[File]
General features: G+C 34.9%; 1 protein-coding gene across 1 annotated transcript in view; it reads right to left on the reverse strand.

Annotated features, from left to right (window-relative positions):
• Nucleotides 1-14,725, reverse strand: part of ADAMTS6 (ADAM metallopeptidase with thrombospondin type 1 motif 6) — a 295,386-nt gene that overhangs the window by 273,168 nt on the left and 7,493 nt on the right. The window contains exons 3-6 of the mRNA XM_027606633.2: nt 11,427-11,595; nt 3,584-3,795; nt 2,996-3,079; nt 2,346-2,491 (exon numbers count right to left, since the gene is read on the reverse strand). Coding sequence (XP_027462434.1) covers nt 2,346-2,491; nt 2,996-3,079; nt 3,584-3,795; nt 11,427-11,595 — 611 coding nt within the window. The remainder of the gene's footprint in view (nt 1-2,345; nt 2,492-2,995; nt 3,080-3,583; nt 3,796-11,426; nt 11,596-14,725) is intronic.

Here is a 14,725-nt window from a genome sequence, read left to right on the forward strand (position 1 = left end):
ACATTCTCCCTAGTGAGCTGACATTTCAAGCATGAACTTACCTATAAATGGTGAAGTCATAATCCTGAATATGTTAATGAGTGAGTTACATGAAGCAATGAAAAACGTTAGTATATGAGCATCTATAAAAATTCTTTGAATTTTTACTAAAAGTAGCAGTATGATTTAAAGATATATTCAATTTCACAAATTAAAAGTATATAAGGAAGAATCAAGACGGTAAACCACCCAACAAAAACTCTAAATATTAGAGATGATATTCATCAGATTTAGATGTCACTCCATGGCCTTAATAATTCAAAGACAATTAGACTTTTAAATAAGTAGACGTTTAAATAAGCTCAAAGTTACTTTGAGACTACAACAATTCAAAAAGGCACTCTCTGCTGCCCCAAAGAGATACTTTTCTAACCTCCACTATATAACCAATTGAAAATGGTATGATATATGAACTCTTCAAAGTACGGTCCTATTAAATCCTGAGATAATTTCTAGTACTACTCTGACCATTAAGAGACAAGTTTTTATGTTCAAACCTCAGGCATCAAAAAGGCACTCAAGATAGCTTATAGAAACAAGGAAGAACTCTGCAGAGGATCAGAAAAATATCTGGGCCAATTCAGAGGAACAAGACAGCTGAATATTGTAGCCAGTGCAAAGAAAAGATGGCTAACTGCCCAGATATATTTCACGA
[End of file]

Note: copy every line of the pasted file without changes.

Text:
General features: G+C 34.9%; 1 protein-coding gene across 1 annotated transcript in view; it reads right to left on the reverse strand.

Annotated features, from left to right (window-relative positions):
• Nucleotides 1-14,725, reverse strand: part of ADAMTS6 (ADAM metallopeptidase with thrombospondin type 1 motif 6) — a 295,386-nt gene that overhangs the window by 273,168 nt on the left and 7,493 nt on the right. The window contains exons 3-6 of the mRNA XM_027606633.2: nt 11,427-11,595; nt 3,584-3,795; nt 2,996-3,079; nt 2,346-2,491 (exon numbers count right to left, since the gene is read on the reverse strand). Coding sequence (XP_027462434.1) covers nt 2,346-2,491; nt 2,996-3,079; nt 3,584-3,795; nt 11,427-11,595 — 611 coding nt within the window. The remainder of the gene's footprint in view (nt 1-2,345; nt 2,492-2,995; nt 3,080-3,583; nt 3,796-11,426; nt 11,596-14,725) is intronic.

Here is a 14,725-nt window from a genome sequence, read left to right on the forward strand (position 1 = left end):
ACATTCTCCCTAGTGAGCTGACATTTCAAGCATGAACTTACCTATAAATGGTGAAGTCATAATCCTGAATATGTTAATGAGTGAGTTACATGAAGCAATGAAAAACGTTAGTATATGAGCATCTATAAAAATTCTTTGAATTTTTACTAAAAGTAGCAGTATGATTTAAAGATATATTCAATTTCACAAATTAAAAGTATATAAGGAAGAATCAAGACGGTAAACCACCCAACAAAAACTCTAAATATTAGAGATGATATTCATCAGATTTAGATGTCACTCCATGGCCTTAATAATTCAAAGACAATTAGACTTTTAAATAAGTAGACGTTTAAATAAGCTCAAAGTTACTTTGAGACTACAACAATTCAAAAAGGCACTCTCTGCTGCCCCAAAGAGATACTTTTCTAACCTCCACTATATAACCAATTGAAAATGGTATGATATATGAACTCTTCAAAGTACGGTCCTATTAAATCCTGAGATAATTTCTAGTACTACTCTGACCATTAAGAGACAAGTTTTTATGTTCAAACCTCAGGCATCAAAAAGGCACTCAAGATAGCTTATAGAAACAAGGAAGAACTCTGCAGAGGATCAGAAAAATATCTGGGCCAATTCAGAGGAACAAGACAGCTGAATATTGTAGCCAGTGCAAAGAAAAGATGGCTAACTGCCCAGATATATTTCACGA